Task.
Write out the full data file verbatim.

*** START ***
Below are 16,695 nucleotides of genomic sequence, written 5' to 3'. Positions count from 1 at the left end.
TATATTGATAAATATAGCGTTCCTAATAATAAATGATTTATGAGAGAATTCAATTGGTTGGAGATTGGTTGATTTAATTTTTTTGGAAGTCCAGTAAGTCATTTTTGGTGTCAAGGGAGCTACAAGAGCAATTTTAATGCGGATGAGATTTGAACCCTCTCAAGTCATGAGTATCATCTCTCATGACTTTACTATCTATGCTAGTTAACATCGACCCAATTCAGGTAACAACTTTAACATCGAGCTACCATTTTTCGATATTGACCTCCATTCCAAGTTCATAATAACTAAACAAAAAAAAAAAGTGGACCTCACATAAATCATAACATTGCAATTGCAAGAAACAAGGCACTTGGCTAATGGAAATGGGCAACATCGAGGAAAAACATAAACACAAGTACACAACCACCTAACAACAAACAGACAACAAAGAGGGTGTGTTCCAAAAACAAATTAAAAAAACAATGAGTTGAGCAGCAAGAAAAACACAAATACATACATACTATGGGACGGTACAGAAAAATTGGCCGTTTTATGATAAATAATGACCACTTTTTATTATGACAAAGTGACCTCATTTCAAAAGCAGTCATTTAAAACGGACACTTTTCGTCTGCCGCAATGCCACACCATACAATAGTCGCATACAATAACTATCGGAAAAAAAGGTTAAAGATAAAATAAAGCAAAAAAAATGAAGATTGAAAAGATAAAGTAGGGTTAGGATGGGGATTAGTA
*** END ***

Below are 16,695 nucleotides of genomic sequence, written 5' to 3'. Positions count from 1 at the left end.
TATATTGATAAATATAGCGTTCCTAATAATAAATGATTTATGAGAGAATTCAATTGGTTGGAGATTGGTTGATTTAATTTTTTTGGAAGTCCAGTAAGTCATTTTTGGTGTCAAGGGAGCTACAAGAGCAATTTTAATGCGGATGAGATTTGAACCCTCTCAAGTCATGAGTATCATCTCTCATGACTTTACTATCTATGCTAGTTAACATCGACCCAATTCAGGTAACAACTTTAACATCGAGCTACCATTTTTCGATATTGACCTCCATTCCAAGTTCATAATAACTAAACAAAAAAAAAAAGTGGACCTCACATAAATCATAACATTGCAATTGCAAGAAACAAGGCACTTGGCTAATGGAAATGGGCAACATCGAGGAAAAACATAAACACAAGTACACAACCACCTAACAACAAACAGACAACAAAGAGGGTGTGTTCCAAAAACAAATTAAAAAAACAATGAGTTGAGCAGCAAGAAAAACACAAATACATACATACTATGGGACGGTACAGAAAAATTGGCCGTTTTATGATAAATAATGACCACTTTTTATTATGACAAAGTGACCTCATTTCAAAAGCAGTCATTTAAAACGGACACTTTTCGTCTGCCGCAATGCCACACCATACAATAGTCGCATACAATAACTATCGGAAAAAAAGGTTAAAGATAAAATAAAGCAAAAAAAATGAAGATTGAAAAGATAAAGTAGGGTTAGGATGGGGATTAGTA